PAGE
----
Timing... So Confused...

Good Day, Folks.

I have been struggling with this specific problem for way too long now. I've Googled so much that all the links on the first page of Google for all the different search terms I have provided all come up purple; I've gone through the lot.

So now its time (hahaha) to ask for some help from those more knowledgeable than I.

What I am trying to do is get a relay to switch a fan on for 10 minutes every hour. I've tried using all sorts of complicated mathematically based millis() efforts as well as a few timing libraries but I just cannot get it to work.

This is my most current attempt but it too fails. It compiles perfectly fine, I've declared the variables and have this section running in the loop. This is just part of a larger program, If you guys think I need to post the whole code, please let me know.

``````unsigned long Time = millis();

if(Time > 3600000) {
digitalWrite(FanRelay, HIGH);
Time = 0;
}

if(Time > 600000) {
digitalWrite(FanRelay, LOW);
Time = 0;
}
``````

So my thought process behind the above is this: Start counting and when one hour is reached, switch the fan on and reset the timer to 0. Then, when 10 minutes is reched, switch the fan off and reset the time to 0 again. It does not work that way though...

Could someone kindly point me in the right direction?

All the Best!

The answer, as it is so often, is look at the blink without delay example in the IDE.

I know... It was pretty much the standard reply to most questions of this manner :D

I did, I promise! The problem I have with it though is that I cannot see a way to specify how long the relay should be on before it switches off. That and I think the main problem is also that I simply do not have a thorough enough understanding of the language.

So the blink without delay example is the way to go to get this thing working as it should? I just need to understand it better?

The problem I have with it though is that I cannot see a way to specify how long the relay should be on before it switches of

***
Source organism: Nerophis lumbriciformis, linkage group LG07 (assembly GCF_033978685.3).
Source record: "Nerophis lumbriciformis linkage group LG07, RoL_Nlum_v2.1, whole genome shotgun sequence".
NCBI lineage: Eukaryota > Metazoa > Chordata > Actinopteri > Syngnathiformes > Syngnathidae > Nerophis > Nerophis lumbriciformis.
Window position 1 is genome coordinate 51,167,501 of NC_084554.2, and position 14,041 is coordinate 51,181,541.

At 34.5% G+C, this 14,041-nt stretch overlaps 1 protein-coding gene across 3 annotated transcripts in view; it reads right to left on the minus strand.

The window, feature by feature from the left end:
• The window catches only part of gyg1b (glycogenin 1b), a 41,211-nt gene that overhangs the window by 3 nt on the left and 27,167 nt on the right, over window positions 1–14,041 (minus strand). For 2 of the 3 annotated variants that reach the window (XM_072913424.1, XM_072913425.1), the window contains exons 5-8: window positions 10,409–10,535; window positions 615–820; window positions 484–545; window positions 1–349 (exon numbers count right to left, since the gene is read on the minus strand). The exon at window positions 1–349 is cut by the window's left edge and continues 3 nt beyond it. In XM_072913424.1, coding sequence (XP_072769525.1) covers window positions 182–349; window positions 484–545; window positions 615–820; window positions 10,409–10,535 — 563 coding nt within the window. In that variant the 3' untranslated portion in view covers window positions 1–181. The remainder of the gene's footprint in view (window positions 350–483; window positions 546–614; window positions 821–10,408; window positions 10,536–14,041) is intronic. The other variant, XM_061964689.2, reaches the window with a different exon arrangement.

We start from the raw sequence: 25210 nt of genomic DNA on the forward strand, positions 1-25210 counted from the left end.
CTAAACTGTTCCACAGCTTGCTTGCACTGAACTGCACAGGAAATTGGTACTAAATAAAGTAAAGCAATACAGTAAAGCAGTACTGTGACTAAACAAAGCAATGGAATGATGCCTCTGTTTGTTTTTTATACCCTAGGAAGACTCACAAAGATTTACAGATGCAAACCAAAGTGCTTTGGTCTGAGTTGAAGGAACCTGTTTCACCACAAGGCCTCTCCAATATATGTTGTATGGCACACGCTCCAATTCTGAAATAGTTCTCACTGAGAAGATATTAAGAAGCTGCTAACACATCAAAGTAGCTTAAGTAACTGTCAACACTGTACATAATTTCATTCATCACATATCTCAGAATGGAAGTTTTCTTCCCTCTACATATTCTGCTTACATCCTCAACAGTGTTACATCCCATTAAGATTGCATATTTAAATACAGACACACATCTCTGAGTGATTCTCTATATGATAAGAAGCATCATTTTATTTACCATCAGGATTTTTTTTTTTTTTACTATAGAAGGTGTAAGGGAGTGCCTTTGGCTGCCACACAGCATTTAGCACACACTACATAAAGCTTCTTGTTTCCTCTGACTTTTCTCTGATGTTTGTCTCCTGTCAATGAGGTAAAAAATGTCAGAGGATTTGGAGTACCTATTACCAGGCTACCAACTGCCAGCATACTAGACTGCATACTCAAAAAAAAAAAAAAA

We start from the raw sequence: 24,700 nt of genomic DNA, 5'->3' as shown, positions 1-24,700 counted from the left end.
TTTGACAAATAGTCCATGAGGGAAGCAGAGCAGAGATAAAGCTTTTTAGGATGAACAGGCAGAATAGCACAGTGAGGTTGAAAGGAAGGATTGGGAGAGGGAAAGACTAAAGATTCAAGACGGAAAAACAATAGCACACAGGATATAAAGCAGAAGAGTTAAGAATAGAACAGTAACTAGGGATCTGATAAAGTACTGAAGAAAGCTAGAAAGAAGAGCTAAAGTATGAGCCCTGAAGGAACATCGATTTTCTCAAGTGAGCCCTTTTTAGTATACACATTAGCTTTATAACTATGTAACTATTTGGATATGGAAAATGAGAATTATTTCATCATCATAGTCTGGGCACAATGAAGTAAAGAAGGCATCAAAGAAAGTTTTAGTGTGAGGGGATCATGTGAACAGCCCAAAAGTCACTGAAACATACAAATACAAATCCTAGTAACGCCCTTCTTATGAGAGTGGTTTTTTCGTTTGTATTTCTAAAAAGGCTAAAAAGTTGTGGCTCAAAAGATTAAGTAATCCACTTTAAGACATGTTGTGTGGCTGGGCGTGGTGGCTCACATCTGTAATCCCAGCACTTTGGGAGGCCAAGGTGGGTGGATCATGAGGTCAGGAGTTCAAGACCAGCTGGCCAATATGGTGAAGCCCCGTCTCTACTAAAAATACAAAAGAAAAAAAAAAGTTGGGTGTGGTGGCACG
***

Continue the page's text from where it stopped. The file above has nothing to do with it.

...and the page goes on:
The trick is that the variable “interval”" doesn’t have to have the same value for the on time as it does for the off

OK... so in my case I will use pretty much the guts of the blink without delay example except I will have two of each variable - one set to handle switching on, and one set to handle switching off?

So I will have IntervalOnTime and IntervalOffTime for instance, and two versions of currentMillis and previousMillis.

I think I need to tinker with this idea then.

Blink without delay will do pretty much what you want with no extra variables and maybe ttwo or three extra lines of code.

OK, I'm slowly understanding this but I cannot see how to achieve my goal without adding any additional variables.... My understanding is that interval (in the blink without delay example) is used to specify the time for the LED to blink. So every n ms it is either turned on or off. Changing the interval value will only make it stay on or off for longer or shorter depending on how you adjust it.

In my case the length of time that the pin should remain HIGH is no equal to the length of time it should remain LOW. Surely a variable for the LOW time and the HIGH time is required??

Surely a variable for the LOW time and the HIGH time is required??

No. When the timing period is over change the state of the relay then, if the interval was previously 10 minutes set it to 50 minutes else set it to 10 minutes.

BOOOM! It just all fell together there! Thank You so much!

Such a simple solution to a problem that had me floored.

The millis() only records the current time on the microcontroller since the last reset, so resetting this to 0 does nothing when it re reads the millis().
You would be best, in my opinion, to set up a second variable.
so something like this

// Initial variables at start of program
long time1 = 0;
long time2 = 0;
long timedif;

// In the loop.
time1 = millis();
timedif = time1 - time2;

if(timedif > 3600000)
{
turn on
time1 = millis();
time2 = millis();
timedif = time1 - time2;
while(timedif < 600000)
{
time1 = millis();
timedif = time1 - time2;
}
turn off
time2 = millis();
}
}

Well then... I did my best to implement a change in the interval time as UKHeliBob suggested but I could not get it to work - I suspect more than just my syntax was incorrect...

uobstudent, your solution I can understand quite well and it works so this is what I am currently using. Adding the second variable is easier for me to implement as well as understand rather than using one variable whose value changes depending on the previous state.